In addition to civic responsibility exercised through participation in the political process, engaged citizens embrace a spirit of philanthropy and volunteerism.  None of us can solve ALL the problems of our local community, nation, or our world, but we can ALL DO SOMETHING to help others with the time, talents, and treasure that God has placed in our hands.

Cultural Change Agents.  I often use the expression “If not now, then when?  If not me (us), then who?” as an exhortation to action.  This is certainly true as each of us sees the accelerating trends of cultural decline in our nation.  You may be familiar with the “Seven Mountains of Culture.” 

  • What is your field and opportunity of service based on your vocation?

It may be that your “point of passion” to win back culture aligns with your vocation.  If you are a media executive, how do you act as “salt and light” in your media marketplace, serving to positively influence those around you and then the entire media industry?  Or maybe God has placed you vocationally in arts and entertainment, or business, or education, or family care, or government (including the military), or religion.

  • What is your passion and cause as a concerned parent or grandparent?

In addition to vocational access to a certain mountain of culture, you may also be personally aligned with a particular cause.   For example, you may be a mother or father alarmed by the impacts of historical revisionism, or gender miseducation in our schools, or abysmally low math and English proficiency of our students, or bullying and violence in our nation’s schools.  You may be the parent who gives courage to other equally concerned parents.  Remember, you are not alone.  I encourage you to become informed, align with other like-minded individuals and organizations, and then stand up to be counted, to do the right thing.  You may save your children and your country in the process.

  • What is your passion and cause as a concerned citizen?

Perhaps you want to reverse the tacit persecution of religion, particularly Christianity, in our culture today.  What would God have you to do?  Perhaps your heart breaks for those held captive in prostitution and human trafficking.  If not you, then who? Perhaps you have a prophetic personality that is righteously exorcised by a lack of integrity and transparency in government. If not now, then when?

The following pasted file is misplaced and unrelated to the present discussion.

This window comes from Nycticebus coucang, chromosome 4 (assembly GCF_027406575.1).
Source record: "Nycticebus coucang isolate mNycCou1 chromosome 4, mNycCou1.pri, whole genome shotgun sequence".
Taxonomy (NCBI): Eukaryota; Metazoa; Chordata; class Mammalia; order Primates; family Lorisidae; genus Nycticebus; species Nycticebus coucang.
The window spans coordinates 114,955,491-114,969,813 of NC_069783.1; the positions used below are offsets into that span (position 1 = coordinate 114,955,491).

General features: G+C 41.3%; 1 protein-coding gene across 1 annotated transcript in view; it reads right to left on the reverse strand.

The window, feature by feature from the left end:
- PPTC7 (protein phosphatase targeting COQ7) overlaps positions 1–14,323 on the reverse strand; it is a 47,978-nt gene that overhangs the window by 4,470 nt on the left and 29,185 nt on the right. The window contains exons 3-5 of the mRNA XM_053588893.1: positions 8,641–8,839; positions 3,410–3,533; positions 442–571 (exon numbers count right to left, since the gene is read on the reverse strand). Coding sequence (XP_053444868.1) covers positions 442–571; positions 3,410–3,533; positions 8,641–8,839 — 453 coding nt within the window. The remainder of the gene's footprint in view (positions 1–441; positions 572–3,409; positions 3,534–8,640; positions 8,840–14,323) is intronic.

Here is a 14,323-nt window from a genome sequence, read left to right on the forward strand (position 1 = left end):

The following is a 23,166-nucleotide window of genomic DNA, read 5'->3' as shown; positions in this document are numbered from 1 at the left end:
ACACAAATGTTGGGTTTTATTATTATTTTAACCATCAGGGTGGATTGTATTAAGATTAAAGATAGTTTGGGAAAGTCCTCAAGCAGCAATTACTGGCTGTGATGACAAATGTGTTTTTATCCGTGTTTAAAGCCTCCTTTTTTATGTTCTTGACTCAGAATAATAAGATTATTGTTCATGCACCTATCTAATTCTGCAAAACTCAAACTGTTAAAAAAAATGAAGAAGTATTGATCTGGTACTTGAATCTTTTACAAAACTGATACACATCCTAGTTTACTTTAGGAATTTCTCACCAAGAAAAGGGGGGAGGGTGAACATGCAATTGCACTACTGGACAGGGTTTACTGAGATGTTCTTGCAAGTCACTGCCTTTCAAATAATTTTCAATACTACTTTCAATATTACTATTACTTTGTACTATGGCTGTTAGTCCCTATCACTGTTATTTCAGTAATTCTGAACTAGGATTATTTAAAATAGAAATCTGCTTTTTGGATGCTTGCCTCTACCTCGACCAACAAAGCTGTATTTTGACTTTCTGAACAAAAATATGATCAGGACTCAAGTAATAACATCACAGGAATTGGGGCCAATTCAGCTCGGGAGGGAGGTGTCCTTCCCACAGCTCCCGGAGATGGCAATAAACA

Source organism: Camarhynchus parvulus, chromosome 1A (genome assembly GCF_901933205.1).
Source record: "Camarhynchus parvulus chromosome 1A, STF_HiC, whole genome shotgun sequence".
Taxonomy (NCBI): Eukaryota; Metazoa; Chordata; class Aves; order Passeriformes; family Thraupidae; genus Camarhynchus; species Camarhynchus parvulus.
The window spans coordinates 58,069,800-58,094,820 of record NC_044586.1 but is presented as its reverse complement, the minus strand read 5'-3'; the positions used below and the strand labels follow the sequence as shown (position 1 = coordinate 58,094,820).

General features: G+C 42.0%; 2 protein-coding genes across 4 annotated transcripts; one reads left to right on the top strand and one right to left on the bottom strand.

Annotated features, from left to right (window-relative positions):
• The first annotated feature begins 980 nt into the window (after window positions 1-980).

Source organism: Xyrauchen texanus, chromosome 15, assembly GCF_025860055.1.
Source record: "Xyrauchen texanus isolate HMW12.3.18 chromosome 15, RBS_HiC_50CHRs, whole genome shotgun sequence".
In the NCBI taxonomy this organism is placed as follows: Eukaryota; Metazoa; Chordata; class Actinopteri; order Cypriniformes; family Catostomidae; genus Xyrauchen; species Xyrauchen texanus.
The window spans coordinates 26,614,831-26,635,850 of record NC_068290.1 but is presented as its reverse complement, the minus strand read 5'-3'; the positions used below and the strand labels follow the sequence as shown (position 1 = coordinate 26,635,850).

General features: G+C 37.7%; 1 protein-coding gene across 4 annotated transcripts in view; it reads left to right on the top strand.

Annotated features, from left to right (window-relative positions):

Prayer Warriors and Merchants of Hope. While we have addressed these topics in earlier blogs, here are a couple of useful reminders. 

First, regarding PRAYER:

“First of all, I urge that entreaties and prayers, petitions and thanksgiving, be made on behalf of all men, for kings and all who are in authority, so that we may lead a tranquil and quiet life in all godliness and dignity”  (2 Timothy 2:1, 2, underline added).

Regarding HOPE:

In the Book of Romans, the Apostle Paul addresses such hope: “… we exult in hope of the glory of God (an eternal expectation), And not only this, but we also exult in our tribulations (a temporal expectation), knowing that tribulation brings about perseverance; and perseverance, proven character; and proven character, hope; and hope does not disappoint, because the love of  God has been poured out within our hearts  through the Holy Spirit who was given to us.”  (Romans 5:3-5, italics and bold font added).

To be a merchant of hope, we must first have hope, both an eternal expectation and a temporal (here and now) expectation that gives us courage and strength.  This hope, found in Jesus Christ, “does not disappoint.”  Having such hope, we are equipped to be “Merchants of Hope.”  

If not you, then who?  If not now, then when?

(Adapted from “Mandate for ‘We the People’" by  Robert F. Dees in Resilient Nations.  San Diego:  Creative Team Publishers, 2014, www.ResilienceTrilogy.com.)

Respectfully in Christ,

Bob Dees
LU Institute for Military Resilience

What are YOUR thoughts about Biblical Christianity?
Let us know on the LU Military Affairs Facebook page.

PS – Don’t Forget to Vote – an important “spiritual act of worship.”


Posted at 5:46 PM | Comments (0)
Chat Live
Request Info
Apply Now
Visit Liberty